“That ain’t a bad way to open the bow hunting season.” I was admiring the nice deer my ol’ buddy, Sid D. Complex, had just cleanly killed. “How much you judge it’ll dress out to?” That was the wrong way to phrase my question.
“Don’t ask me about judges.” Sid was annoyed. “I’m tired of hearing about judges. I steer clear of ‘em. I don’t know any, and don’t care to. How ‘bout you? Who you voting for to join the club with all those liberals in the Supreme Court?”
“Seven of the nine Supreme Court Justices were Republican appointed. Six of them were appointed by Reagan or George I or George II. But that’s besides the point,” I answered. “You and I don’t get to vote on them.”
“My point exactly,” agreed Sid. “So why should I think about it? They don’t care what I think. And I ain’t got a say, neither.”
“You’re not alone there,” I said. “Dmitry Orlov wrote in Post-Soviet Lessons for a Post-American Century, ‘Why should essentially powerless people want to engage in a humiliating farce designed to demonstrate the legitimacy of those who wield power?’”
“See what I’m sayin’?” asked Sid. “Look. People keep trying to figure out what is on Harriet Miers’ mind, and how she’s gonna come down on this, that or the other question. When were they born, yesterday? My mother usually caught me red-handed, if not sooner. My sister always blind-sided me. I never knew what they were thinking. How the devil am I supposed to figure what this Ms. Miers will think?”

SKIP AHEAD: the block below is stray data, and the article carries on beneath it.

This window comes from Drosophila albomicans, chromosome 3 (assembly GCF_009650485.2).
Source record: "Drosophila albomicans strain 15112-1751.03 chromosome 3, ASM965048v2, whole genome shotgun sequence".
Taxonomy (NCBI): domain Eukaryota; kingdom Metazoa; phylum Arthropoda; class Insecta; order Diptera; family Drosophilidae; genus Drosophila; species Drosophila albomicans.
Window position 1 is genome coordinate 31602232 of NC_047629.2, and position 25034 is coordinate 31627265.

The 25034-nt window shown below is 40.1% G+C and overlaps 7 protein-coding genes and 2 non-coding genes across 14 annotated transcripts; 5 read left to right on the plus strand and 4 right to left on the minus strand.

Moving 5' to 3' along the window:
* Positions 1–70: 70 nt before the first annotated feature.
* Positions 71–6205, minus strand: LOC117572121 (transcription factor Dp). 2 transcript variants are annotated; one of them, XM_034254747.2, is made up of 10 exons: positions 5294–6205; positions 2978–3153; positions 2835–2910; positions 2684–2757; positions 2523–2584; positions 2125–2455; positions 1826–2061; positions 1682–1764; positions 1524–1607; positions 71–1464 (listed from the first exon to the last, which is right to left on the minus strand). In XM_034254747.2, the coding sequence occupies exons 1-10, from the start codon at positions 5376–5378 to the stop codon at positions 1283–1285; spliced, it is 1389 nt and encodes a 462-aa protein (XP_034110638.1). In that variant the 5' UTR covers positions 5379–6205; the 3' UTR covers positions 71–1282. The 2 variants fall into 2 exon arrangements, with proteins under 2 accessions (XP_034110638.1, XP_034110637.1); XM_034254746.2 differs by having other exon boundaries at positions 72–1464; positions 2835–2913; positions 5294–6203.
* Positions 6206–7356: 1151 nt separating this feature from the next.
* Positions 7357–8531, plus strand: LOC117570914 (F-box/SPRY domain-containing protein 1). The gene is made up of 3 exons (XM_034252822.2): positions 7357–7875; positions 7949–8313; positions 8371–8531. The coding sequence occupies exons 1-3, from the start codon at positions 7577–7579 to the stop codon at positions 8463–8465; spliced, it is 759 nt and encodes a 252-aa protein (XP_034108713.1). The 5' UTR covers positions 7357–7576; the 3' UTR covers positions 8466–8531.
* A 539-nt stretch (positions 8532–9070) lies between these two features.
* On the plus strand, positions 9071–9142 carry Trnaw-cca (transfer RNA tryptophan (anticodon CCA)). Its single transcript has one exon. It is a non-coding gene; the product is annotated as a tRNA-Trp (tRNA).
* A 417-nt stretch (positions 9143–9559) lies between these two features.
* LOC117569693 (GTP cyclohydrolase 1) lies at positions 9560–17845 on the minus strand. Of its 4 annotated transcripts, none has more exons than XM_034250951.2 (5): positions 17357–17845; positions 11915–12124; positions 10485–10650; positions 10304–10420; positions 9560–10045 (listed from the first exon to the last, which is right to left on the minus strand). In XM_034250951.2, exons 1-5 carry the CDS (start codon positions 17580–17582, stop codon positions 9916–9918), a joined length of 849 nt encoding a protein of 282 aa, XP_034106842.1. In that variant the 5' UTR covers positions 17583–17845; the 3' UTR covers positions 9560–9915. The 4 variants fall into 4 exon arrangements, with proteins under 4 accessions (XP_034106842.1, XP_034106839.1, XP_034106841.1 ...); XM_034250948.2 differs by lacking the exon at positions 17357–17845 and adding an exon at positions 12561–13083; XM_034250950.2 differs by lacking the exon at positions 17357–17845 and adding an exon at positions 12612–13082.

“True enough,” I said. “Especially when the record is secret, the rules keep changing, and the answers are coy and evasive while the candidate’s qualifications are supposedly being reviewed. But what about the weighty matters before the Supreme Court? What about the Bill of Rights vs. getting Osama bin Hidin, ‘dead or alive’? What about a woman’s right to control her life vs. an embryo’s right to be born? What about unbridled corporate power vs. government of, by and for the people? Don’t we need to know more about a prospective Justice than a one page resume?”
“I’m surprised at you.” Sid aped a look of shocked cynicism. “You’re like everybody else, running around like a pack of hounds chasing squirrels, coons, rabbits, and crows, trying to figure where Ms. Miers will stand.
“Many people are steamed about abortion although most of them are either too old, or the wrong sex (or both), to get personally pregnant. And legal or not, when the rich and powerful in America need an abortion, they will simply get one, and you can be sure it will be a safe, effective and competent one. Offshore tax shelters and offshore abortion clinics can take care of their needs. The interest they have in the abortion issue is its usefulness in fashioning a political coalition that serves their real interests. Without abortion boiling, and Osama still on the lam (after 4 years!), the coalition of the rich and ignorant, that has been frying other fish, would crumble. Harriet probably thinks abortion should be illegal. But that’s not why Harriet was chosen.
“A lot of people have the ‘quaint’ notion that human rights are guaranteed by God or by the Constitution, or both. But there are a small number of people, who just happen to be dealing the cards and calling the game at the moment, who have a different notion. They figure that rights are commodities, and that the more money they have, the more rights they will have, and the less of both the rest of us will have. Harriet has always backed those dealers. But even that’s not why Harriet was chosen.